Employees have a duty to work the hours required of them, with the substantial amount of public holidays during this time of the year, there has been an increase of employee absences without good reason, leave or permission.
Many employers are unsure how to deal with such absences appropriately. Firstly, it should be noted that employee absence and the failure to inform the employer of said absence are two separate offences. Should an employee be absent, even with good reason, and not inform the employer of his absence, the employee may be guilty of misconduct.
Regarding the cases where employees are absent without good reason, leave or permission, many employers simply deduct annual leave days retrospectively. Other employers issue appropriate warnings for employee absences. Some employers do see such absences as unpaid leave and issue appropriate warnings to the employees.
Many will feel that the last mentioned option is double punishment. An employee does only become entitled to payment for a day’s work in terms of his / her specific conditions of employment. If the employee has worked that day, taking into account provisions such a sick -, annual -, family responsibility- or study leave. Over and above the entitlement to payment, the employee is not allowed to contravene the provisions of the code of conduct in the workplace.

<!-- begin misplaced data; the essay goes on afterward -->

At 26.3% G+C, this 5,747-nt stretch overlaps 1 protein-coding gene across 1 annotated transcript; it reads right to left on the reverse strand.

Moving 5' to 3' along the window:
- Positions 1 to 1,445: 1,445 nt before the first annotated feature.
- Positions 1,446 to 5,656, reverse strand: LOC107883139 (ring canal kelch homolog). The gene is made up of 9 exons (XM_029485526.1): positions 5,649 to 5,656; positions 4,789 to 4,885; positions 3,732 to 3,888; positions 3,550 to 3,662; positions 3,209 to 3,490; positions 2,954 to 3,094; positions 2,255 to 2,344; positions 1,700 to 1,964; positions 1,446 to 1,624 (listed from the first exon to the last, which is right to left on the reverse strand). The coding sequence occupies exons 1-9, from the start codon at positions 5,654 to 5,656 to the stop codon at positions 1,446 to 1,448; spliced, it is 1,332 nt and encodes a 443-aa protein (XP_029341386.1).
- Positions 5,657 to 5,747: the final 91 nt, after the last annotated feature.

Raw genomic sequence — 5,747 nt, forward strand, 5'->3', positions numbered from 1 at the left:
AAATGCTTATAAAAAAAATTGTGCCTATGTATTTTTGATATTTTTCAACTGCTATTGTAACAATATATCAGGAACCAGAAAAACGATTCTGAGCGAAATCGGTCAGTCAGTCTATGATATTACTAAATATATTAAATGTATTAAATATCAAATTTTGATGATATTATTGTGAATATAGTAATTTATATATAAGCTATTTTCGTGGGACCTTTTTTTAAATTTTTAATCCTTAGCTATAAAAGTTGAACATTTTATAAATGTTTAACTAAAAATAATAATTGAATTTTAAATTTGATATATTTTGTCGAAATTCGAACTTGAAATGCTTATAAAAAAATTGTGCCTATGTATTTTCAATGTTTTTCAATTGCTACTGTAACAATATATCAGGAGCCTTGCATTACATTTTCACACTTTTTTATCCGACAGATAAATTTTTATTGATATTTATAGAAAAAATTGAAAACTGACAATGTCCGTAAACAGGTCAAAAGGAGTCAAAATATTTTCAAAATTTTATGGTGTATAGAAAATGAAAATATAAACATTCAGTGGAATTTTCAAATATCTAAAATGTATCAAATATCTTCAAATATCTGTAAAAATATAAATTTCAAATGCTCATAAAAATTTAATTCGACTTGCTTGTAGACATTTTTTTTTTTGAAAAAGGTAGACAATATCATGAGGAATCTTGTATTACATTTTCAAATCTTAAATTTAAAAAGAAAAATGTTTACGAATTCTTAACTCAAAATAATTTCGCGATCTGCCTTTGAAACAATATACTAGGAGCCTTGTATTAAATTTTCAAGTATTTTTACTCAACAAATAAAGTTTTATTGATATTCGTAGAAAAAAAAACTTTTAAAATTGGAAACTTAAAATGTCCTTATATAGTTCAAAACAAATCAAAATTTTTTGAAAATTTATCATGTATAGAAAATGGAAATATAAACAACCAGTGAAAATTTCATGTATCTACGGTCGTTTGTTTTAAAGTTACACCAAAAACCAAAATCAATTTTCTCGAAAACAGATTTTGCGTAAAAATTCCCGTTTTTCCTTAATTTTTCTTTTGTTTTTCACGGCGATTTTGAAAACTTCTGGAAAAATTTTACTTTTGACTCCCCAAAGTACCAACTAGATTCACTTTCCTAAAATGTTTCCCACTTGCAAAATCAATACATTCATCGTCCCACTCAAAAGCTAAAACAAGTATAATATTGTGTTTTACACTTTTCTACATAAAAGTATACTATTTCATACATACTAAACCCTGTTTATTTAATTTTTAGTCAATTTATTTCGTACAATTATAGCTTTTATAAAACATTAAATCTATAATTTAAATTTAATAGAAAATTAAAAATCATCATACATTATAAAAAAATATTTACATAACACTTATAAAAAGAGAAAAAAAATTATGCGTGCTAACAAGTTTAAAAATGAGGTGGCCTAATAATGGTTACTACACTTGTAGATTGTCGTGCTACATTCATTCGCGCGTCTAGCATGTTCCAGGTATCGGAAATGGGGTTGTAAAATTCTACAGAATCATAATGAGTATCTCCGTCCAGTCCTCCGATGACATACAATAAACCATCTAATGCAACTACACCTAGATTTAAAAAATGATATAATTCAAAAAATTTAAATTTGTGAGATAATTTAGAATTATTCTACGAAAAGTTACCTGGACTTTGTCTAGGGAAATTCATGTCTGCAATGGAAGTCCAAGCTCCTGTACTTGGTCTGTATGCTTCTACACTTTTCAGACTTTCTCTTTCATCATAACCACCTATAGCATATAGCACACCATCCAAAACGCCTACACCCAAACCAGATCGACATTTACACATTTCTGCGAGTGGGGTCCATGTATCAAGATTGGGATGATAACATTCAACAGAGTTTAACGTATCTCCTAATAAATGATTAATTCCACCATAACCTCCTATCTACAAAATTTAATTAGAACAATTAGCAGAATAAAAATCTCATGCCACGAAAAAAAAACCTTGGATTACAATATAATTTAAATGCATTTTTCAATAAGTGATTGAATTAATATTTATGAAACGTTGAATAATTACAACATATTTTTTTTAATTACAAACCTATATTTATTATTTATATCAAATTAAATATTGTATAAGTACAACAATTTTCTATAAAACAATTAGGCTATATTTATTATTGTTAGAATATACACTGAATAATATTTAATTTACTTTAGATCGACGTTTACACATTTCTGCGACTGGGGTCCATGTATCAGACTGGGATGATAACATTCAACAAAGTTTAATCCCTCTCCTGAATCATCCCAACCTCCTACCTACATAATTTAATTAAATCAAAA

In summary, employers are entitled to view the above absences as unpaid leave and issue the appropriate warnings for absence (and failure to inform).
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